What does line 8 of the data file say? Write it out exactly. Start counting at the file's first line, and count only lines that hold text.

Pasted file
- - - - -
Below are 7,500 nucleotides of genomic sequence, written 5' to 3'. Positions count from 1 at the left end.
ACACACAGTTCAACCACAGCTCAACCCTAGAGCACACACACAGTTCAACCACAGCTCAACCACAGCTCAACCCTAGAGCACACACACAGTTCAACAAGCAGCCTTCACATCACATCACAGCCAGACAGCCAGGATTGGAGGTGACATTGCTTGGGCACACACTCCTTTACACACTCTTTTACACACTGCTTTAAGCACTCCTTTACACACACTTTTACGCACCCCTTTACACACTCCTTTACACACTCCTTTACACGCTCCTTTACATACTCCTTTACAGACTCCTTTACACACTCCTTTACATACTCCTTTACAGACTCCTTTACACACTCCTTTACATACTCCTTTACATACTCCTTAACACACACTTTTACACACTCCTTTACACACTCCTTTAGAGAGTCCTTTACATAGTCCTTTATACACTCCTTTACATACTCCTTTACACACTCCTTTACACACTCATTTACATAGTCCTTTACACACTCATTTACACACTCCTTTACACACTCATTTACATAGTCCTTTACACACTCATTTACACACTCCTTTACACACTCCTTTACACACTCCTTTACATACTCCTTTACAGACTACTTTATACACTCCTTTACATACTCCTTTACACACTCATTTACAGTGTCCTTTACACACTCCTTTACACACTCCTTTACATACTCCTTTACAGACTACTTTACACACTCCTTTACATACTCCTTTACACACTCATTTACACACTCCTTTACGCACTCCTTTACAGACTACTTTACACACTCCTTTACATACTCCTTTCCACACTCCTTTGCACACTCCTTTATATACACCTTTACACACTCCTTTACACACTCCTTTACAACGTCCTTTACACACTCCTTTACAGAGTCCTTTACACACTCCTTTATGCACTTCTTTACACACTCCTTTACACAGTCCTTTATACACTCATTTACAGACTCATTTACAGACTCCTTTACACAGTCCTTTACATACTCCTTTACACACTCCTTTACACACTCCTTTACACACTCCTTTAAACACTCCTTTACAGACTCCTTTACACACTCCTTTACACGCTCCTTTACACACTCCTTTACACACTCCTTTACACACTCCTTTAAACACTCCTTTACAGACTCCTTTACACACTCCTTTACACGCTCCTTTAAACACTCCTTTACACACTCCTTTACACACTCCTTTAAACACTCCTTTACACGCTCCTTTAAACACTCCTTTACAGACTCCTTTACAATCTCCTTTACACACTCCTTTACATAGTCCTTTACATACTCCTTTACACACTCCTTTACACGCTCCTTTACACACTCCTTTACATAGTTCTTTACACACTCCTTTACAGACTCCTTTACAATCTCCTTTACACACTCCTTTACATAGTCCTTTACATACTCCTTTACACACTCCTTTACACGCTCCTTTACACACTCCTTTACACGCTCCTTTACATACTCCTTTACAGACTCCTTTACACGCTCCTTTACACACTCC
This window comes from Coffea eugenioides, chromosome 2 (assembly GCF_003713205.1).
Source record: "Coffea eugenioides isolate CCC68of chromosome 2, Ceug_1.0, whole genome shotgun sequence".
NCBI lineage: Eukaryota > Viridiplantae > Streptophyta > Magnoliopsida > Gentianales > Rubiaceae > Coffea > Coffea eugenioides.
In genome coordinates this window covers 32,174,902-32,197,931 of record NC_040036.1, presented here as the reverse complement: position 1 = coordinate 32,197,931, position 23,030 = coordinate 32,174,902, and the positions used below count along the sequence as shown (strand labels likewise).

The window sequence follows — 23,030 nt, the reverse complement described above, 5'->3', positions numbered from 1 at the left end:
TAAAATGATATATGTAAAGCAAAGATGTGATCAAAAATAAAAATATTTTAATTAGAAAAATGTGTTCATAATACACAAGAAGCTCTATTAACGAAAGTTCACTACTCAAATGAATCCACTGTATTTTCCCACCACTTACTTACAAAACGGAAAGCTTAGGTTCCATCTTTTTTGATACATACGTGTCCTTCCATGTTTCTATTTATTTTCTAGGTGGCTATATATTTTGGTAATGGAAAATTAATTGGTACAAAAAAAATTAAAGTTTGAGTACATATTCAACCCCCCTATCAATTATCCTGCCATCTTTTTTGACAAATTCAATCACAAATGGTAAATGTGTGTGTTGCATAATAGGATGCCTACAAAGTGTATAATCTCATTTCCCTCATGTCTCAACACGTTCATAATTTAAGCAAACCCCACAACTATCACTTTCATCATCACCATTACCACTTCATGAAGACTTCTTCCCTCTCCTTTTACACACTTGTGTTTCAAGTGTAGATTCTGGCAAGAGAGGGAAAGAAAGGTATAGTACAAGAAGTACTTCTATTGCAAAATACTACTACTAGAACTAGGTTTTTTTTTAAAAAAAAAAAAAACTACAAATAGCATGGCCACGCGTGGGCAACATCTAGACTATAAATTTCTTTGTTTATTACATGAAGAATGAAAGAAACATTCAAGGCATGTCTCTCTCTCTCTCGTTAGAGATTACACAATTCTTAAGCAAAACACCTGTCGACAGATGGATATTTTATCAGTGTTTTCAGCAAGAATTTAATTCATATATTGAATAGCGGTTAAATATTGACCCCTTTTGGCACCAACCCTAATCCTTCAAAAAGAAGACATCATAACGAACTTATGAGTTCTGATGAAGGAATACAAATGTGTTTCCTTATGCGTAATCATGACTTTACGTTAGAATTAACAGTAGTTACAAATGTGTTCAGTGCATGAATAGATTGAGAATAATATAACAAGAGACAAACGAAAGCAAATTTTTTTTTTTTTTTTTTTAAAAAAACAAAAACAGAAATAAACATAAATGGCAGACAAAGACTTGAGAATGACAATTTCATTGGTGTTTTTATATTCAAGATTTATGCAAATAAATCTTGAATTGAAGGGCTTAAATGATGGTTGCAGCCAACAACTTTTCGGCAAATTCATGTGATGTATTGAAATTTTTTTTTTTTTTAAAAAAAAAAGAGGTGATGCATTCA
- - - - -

TAAAATGATATATGTAAAGCAAAGATGTGATCAAAAATAAAAATATTTTAATTAGAAAAATGTGTTCATAATACACAAGAAGCTCTATTAACGAAAGTTCACTACTCAAATGAATCCACTGTATTTTCCCACCACTTACTTACAAAACGGAAAGCTTAGGTTCCATCTTTTTTGATACATACGTGTCCTTCCATGTTTCTATTTATTTTCTAGGTGGCTATATATTTTGGTAATGGAAAATTAATTGGTACAAAAAAAATTAAAGTTTGAGTACATATTCAACCCCCCTATCAATTATCCTGCCATCTTTTTTGACAAATTCAATCACAAATGGTAAATGTGTGTGTTGCATAATAGGATGCCTACAAAGTGTATAATCTCATTTCCCTCATGTCTCAACACGTTCATAATTTAAGCAAACCCCACAACTATCACTTTCATCATCACCATTACCACTTCATGAAGACTTCTTCCCTCTCCTTTTACACACTTGTGTTTCAAGTGTAGATTCTGGCAAGAGAGGGAAAGAAAGGTATAGTACAAGAAGTACTTCTATTGCAAAATACTACTACTAGAACTAGGTTTTTTTTTAAAAAAAAAAAAAACTACAAATAGCATGGCCACGCGTGGGCAACATCTAGACTATAAATTTCTTTGTTTATTACATGAAGAATGAAAGAAACATTCAAGGCATGTCTCTCTCTCTCTCGTTAGAGATTACACAATTCTTAAGCAAAACACCTGTCGACAGATGGATATTTTATCAGTGTTTTCAGCAAGAATTTAATTCATATATTGAATAGCGGTTAAATATTGACCCCTTTTGGCACCAACCCTAATCCTTCAAAAAGAAGACATCATAACGAACTTATGAGTTCTGATGAAGGAATACAAATGTGTTTCCTTATGCGTAATCATGACTTTACGTTAGAATTAACAGTAGTTACAAATGTGTTCAGTGCATGAATAGATTGAGAATAATATAACAAGAGACAAACGAAAGCAAATTTTTTTTTTTTTTTTTTTAAAAAAACAAAAACAGAAATAAACATAAATGGCAGACAAAGACTTGAGAATGACAATTTCATTGGTGTTTTTATATTCAAGATTTATGCAAATAAATCTTGAATTGAAGGGCTTAAATGATGGTTGCAGCCAACAACTTTTCGGCAAATTCATGTGATGTATTGAAATTTTTTTTTTTTTTAAAAAAAAAAGAGGTGATGCATTCA